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Session Planning
Duration 1 hour
Date/Time 13 Oct 2021 16:00 GMT
9:00am PDT/12:00pm EDT
5:00pm BST/6:00pm CEST
Convener Ken Baclawski

Contents

Dealing with Disasters     (2A)

The COVID-19 pandemic as well as other pandemics and disasters have prompted an impressive, worldwide response by governments, industry, and the academic community. Ontologies can play a significant role in search, data description, interoperability and harmonization of the increasingly large data sources that are relevant to disasters such as the COVID-19 pandemic. The Ontology Summit 2022 examined the overall landscape of disasters and related ontologies. A framework consisting of a set of dimensions was developed to characterize this landscape. The framework was applied to health-related disasters, environmental disasters, as well as aerospace and cyberspace disasters. It was found that there are many cross-domain linkages between different kinds of disasters and that ontologies developed for one kind of disaster can be repurposed for other kinds. A representative sample of projects that have been developing and using ontologies for disaster monitoring and response management is presented to illustrate best practices and lessons learned. The Communiqué ends by presenting the findings and recommendations of the summit.     (2B)

Agenda     (2C)

Ontology Summit 2022 Theme and Tracks     (2D)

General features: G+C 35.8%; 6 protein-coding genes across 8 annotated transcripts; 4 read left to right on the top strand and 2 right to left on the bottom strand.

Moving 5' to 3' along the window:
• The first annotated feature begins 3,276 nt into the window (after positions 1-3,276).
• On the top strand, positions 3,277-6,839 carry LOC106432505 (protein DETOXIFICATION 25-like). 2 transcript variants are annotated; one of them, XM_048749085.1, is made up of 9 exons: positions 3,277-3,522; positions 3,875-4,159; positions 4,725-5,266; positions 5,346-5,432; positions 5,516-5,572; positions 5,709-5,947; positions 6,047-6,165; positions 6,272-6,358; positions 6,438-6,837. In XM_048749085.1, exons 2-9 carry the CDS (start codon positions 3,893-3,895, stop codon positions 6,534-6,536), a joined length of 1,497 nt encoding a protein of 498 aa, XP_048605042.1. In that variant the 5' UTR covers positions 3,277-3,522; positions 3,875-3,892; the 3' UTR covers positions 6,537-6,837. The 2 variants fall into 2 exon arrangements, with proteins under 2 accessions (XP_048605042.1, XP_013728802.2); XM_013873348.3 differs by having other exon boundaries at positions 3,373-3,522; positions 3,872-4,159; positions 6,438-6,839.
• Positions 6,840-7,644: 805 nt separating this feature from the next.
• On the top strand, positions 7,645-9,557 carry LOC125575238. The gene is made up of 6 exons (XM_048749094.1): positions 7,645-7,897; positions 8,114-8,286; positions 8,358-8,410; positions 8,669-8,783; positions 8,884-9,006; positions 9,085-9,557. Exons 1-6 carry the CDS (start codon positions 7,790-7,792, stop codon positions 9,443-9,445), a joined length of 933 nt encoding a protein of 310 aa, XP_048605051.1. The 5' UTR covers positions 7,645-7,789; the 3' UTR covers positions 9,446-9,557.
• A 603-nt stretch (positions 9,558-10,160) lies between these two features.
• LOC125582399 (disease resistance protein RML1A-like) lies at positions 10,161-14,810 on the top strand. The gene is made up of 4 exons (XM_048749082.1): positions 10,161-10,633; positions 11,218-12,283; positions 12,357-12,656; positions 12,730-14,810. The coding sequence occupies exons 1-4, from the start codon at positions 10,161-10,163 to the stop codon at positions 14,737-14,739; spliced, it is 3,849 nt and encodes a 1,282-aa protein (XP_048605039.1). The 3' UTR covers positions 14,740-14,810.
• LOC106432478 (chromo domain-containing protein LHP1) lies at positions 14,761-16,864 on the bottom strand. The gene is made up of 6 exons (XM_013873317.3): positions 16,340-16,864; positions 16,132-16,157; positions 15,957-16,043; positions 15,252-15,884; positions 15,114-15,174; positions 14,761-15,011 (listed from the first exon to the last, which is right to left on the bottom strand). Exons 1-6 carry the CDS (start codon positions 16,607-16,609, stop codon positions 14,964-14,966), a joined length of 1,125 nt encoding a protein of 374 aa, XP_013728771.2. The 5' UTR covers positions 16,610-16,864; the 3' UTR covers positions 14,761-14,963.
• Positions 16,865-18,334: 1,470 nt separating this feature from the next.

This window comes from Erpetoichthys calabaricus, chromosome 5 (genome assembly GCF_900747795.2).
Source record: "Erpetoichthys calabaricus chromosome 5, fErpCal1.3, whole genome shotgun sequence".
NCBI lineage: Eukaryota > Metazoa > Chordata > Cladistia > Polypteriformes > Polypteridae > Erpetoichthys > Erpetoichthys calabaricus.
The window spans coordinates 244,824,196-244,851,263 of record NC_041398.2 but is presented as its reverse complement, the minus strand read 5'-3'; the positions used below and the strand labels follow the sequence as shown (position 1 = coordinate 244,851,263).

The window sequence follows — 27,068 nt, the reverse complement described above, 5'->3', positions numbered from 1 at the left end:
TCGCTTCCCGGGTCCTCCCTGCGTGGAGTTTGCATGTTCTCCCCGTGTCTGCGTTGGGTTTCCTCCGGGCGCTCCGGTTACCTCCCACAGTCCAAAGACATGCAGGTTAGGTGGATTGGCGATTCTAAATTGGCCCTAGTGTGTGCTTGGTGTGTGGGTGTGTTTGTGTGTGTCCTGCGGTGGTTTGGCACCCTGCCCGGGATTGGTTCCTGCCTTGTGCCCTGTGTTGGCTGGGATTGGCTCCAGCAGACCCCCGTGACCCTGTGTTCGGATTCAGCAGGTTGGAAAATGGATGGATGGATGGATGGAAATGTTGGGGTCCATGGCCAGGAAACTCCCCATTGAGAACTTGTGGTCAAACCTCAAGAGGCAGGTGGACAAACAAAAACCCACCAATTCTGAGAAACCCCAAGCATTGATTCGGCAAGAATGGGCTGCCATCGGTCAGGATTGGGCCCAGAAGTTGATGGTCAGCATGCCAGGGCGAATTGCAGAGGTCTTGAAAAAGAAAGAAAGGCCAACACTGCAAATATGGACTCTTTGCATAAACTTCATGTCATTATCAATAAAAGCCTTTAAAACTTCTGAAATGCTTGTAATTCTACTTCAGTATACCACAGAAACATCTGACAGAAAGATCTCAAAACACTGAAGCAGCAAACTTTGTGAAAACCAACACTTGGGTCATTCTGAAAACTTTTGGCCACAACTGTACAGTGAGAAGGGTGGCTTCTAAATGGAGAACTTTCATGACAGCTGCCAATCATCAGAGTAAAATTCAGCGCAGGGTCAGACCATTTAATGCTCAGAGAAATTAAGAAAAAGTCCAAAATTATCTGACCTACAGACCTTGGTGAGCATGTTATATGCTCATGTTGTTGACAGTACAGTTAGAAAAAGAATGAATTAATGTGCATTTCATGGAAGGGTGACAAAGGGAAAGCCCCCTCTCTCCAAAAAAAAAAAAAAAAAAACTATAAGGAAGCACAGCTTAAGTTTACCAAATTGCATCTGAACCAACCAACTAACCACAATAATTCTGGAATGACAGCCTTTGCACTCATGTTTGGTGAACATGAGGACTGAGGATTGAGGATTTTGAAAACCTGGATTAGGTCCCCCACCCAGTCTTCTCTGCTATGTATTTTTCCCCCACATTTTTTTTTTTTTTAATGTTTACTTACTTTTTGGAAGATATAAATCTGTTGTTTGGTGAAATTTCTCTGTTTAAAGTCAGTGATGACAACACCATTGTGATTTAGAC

Theme: Dealing with Disasters     (2D1)

The COVID-19 pandemic as well as other pandemics and disasters have prompted an impressive, worldwide response by governments, industry, and the academic community. Ontologies can play a significant role in search, data description, interoperability and harmonization of the increasingly large data sources that are relevant to disasters such as the COVID-19 pandemic. This summit will examine the role that ontologies can play in disasters. The first track will be an overview of the notion of disaster. The other tracks will examine how the different kinds of disaster are employing ontologies.     (2D2)

  • Track 1: Disaster attributes     (2D4)
    • There are several incompatible definitions for the notion of disaster and for related terminology by national and international agencies.     (2D4A)
    • The information needed for the complex events of predicting, monitoring, mitigating and managing disasters and risks is complex and spans many organizations (both governmental and non-governmental), countries, languages and cultures.     (2D4B)
    • Some examples of disaster attributes include: geo-temporal extent, categories of risks and types of disasters, and sources, such as natural and deliberate.     (2D4C)
  • Track 2: Pandemics     (2D5)
    • Ongoing pandemics include tuberculosis, HIV/AIDS and COVID-19.     (2D5A)
  • Track 3: Environment Disasters     (2D6)
    • Examples include climate change, environmental pollution, wildfires, floods and habitat loss.     (2D6A)
  • Track 4: Space Disasters     (2D7)

Conference Call Information     (2E)

Attendees     (2F)

Discussion     (2G)

[12:25] AlexShkotin: Let me answer to Janet and all after meeting in ontolog-forum google group     (2G1)

[12:32] Gary Berg-Cross: Some background for the Disaster and Risk topic(s) It involves Situations, participation and roles for example.     (2G2)